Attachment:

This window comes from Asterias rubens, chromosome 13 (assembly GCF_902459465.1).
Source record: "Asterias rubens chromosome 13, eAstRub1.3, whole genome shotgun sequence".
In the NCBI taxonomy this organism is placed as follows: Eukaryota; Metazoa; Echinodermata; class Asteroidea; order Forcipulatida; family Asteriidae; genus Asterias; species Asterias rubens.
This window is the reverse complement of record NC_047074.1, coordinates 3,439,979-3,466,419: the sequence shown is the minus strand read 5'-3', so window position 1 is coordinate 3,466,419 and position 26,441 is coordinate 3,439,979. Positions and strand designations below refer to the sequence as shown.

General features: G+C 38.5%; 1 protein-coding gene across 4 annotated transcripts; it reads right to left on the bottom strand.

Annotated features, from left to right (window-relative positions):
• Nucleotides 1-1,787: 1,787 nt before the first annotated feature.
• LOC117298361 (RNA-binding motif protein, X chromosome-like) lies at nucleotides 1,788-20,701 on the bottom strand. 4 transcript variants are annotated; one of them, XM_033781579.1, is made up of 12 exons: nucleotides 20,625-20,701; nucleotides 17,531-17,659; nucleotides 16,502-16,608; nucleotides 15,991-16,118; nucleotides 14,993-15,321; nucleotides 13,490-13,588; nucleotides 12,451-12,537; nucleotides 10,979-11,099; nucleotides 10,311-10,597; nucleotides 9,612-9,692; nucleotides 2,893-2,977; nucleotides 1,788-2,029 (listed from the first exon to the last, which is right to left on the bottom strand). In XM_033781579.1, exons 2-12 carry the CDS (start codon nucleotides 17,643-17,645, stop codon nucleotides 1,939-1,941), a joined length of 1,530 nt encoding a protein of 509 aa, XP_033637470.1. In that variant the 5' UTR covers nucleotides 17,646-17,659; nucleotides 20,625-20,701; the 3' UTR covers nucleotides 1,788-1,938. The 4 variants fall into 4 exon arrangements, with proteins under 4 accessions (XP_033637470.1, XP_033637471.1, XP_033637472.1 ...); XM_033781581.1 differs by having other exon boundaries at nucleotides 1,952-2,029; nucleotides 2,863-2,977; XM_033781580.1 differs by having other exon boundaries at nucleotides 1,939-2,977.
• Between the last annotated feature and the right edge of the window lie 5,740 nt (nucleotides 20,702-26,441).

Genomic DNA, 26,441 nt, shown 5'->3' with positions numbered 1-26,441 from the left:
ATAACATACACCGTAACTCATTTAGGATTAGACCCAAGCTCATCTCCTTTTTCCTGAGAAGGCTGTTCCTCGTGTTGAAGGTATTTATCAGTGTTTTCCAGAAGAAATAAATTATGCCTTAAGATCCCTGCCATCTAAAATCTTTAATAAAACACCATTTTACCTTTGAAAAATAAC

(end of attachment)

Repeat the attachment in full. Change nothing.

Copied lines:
This window comes from Asterias rubens, chromosome 13 (assembly GCF_902459465.1).
Source record: "Asterias rubens chromosome 13, eAstRub1.3, whole genome shotgun sequence".
In the NCBI taxonomy this organism is placed as follows: Eukaryota; Metazoa; Echinodermata; class Asteroidea; order Forcipulatida; family Asteriidae; genus Asterias; species Asterias rubens.
This window is the reverse complement of record NC_047074.1, coordinates 3,439,979-3,466,419: the sequence shown is the minus strand read 5'-3', so window position 1 is coordinate 3,466,419 and position 26,441 is coordinate 3,439,979. Positions and strand designations below refer to the sequence as shown.

General features: G+C 38.5%; 1 protein-coding gene across 4 annotated transcripts; it reads right to left on the bottom strand.

Annotated features, from left to right (window-relative positions):
• Nucleotides 1-1,787: 1,787 nt before the first annotated feature.
• LOC117298361 (RNA-binding motif protein, X chromosome-like) lies at nucleotides 1,788-20,701 on the bottom strand. 4 transcript variants are annotated; one of them, XM_033781579.1, is made up of 12 exons: nucleotides 20,625-20,701; nucleotides 17,531-17,659; nucleotides 16,502-16,608; nucleotides 15,991-16,118; nucleotides 14,993-15,321; nucleotides 13,490-13,588; nucleotides 12,451-12,537; nucleotides 10,979-11,099; nucleotides 10,311-10,597; nucleotides 9,612-9,692; nucleotides 2,893-2,977; nucleotides 1,788-2,029 (listed from the first exon to the last, which is right to left on the bottom strand). In XM_033781579.1, exons 2-12 carry the CDS (start codon nucleotides 17,643-17,645, stop codon nucleotides 1,939-1,941), a joined length of 1,530 nt encoding a protein of 509 aa, XP_033637470.1. In that variant the 5' UTR covers nucleotides 17,646-17,659; nucleotides 20,625-20,701; the 3' UTR covers nucleotides 1,788-1,938. The 4 variants fall into 4 exon arrangements, with proteins under 4 accessions (XP_033637470.1, XP_033637471.1, XP_033637472.1 ...); XM_033781581.1 differs by having other exon boundaries at nucleotides 1,952-2,029; nucleotides 2,863-2,977; XM_033781580.1 differs by having other exon boundaries at nucleotides 1,939-2,977.
• Between the last annotated feature and the right edge of the window lie 5,740 nt (nucleotides 20,702-26,441).

Genomic DNA, 26,441 nt, shown 5'->3' with positions numbered 1-26,441 from the left:
ATAACATACACCGTAACTCATTTAGGATTAGACCCAAGCTCATCTCCTTTTTCCTGAGAAGGCTGTTCCTCGTGTTGAAGGTATTTATCAGTGTTTTCCAGAAGAAATAAATTATGCCTTAAGATCCCTGCCATCTAAAATCTTTAATAAAACACCATTTTACCTTTGAAAAATAAC